Once-neglected architectural landmarks have been transformed into tourist attractions and hotel while a formerly industrial waterfront is now a popular spot for kayaking, grain silo ziplining and rock climbing.
Old factories are being repurposed as studio lofts and the city’s culinary scene, once known only for deep fried drumsticks, showcases flavors from around the globe. Like a cool Lake Eerie breeze, the city is being refreshed by bootstrapping locals, millennial entrepreneurs and recently resettled immigrants.
This is another American city with a strong professional sports pedigree, boasting the NFL’s Buffalo Bills and the Buffalo Sabres, established in 1970 when the NHL expanded to 14 teams. Sports tourism is big business throughout the country and Buffalo ranks #20 in our Professional Sports Teams subcategory. According to Longwoods International, a market research company, in 2017, 125.2 million people traveled overnight for sports events, and generating $32 billion in travel expenditures. This travel includes everything from professional and collegiate sports to high school and youth sports.
Along with three minor league franchises—the Buffalo Bisons, Buffalo Bandits and FC Buffalo—sports are a big reason this resurgent New York State metropolis, situated on the eastern tip of Lake Erie close to the U.S. – Canada border, earns a #45 ranking in the Product category.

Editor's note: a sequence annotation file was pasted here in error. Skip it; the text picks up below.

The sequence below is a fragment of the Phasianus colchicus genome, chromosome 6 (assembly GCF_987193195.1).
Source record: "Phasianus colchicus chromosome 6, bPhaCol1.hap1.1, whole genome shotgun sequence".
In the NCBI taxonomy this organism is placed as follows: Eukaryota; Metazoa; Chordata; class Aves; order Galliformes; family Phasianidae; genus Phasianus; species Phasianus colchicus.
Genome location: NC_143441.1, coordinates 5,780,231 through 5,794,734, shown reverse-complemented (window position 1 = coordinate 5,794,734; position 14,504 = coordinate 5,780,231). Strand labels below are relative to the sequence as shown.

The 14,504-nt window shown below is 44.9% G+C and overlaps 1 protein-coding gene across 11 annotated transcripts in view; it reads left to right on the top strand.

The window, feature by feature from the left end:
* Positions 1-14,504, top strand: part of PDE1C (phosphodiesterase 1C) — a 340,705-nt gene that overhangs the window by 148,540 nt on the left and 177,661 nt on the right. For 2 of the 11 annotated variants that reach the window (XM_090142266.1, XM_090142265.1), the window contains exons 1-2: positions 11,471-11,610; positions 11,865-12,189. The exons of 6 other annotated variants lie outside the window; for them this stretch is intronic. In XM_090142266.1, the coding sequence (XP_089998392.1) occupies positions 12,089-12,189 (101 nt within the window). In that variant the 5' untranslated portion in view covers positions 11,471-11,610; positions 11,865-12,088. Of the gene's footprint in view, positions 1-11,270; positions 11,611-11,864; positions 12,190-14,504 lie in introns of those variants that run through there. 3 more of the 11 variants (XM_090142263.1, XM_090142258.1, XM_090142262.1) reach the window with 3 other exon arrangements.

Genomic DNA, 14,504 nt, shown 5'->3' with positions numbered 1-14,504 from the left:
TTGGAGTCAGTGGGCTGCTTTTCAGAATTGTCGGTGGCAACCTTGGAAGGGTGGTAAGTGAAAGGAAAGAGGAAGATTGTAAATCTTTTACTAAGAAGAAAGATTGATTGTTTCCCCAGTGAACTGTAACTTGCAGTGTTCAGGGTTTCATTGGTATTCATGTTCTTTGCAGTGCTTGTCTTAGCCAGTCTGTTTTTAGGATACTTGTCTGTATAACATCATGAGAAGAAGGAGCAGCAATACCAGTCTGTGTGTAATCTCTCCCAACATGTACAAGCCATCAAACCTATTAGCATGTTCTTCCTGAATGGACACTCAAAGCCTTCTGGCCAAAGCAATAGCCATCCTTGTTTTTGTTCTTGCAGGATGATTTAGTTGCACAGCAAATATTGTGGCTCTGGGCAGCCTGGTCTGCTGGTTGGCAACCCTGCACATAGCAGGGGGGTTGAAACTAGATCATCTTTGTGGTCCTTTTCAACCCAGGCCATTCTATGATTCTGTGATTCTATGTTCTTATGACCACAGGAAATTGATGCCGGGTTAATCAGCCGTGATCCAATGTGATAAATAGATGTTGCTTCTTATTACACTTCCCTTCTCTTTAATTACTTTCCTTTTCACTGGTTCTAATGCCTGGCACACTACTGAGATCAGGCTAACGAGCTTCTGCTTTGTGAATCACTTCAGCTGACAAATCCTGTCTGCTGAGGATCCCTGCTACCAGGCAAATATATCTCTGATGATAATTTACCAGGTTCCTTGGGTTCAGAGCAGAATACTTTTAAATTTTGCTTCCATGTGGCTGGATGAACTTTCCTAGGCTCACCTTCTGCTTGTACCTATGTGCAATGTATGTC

So too is the city’s outstanding showcase of neoclassical, beaux arts, and art deco architecture, which testify to the city’s former glory as an early 20th century industrial capital. The Frank Lloyd-Wright-designed Darwin D. Martin House and the Greek revival styled Albright-Knox Art Gallery, home to works by Picasso and Andy Warhol, are two of Buffalo’s many cherished architectural landmarks. With three post secondary institutions in the region, led by SUNY Buffalo, the city scores a #25 University Ranking.
Architectural riches, affordability and a great university are likely factors in Buffalo’s impressive urban renewal driven in part by urban refugees from New York City. The city’s economy stumbled following the exodus of workers from the Rust Belt. However, in recent years the city has been singled out for its inclusive neighborhood renewal efforts that have also helped the formerly marginalized urban black communities. Buffalo’s economy has shifted from an industrial base, to one rooted in health and social services, light manufacturing and medical services.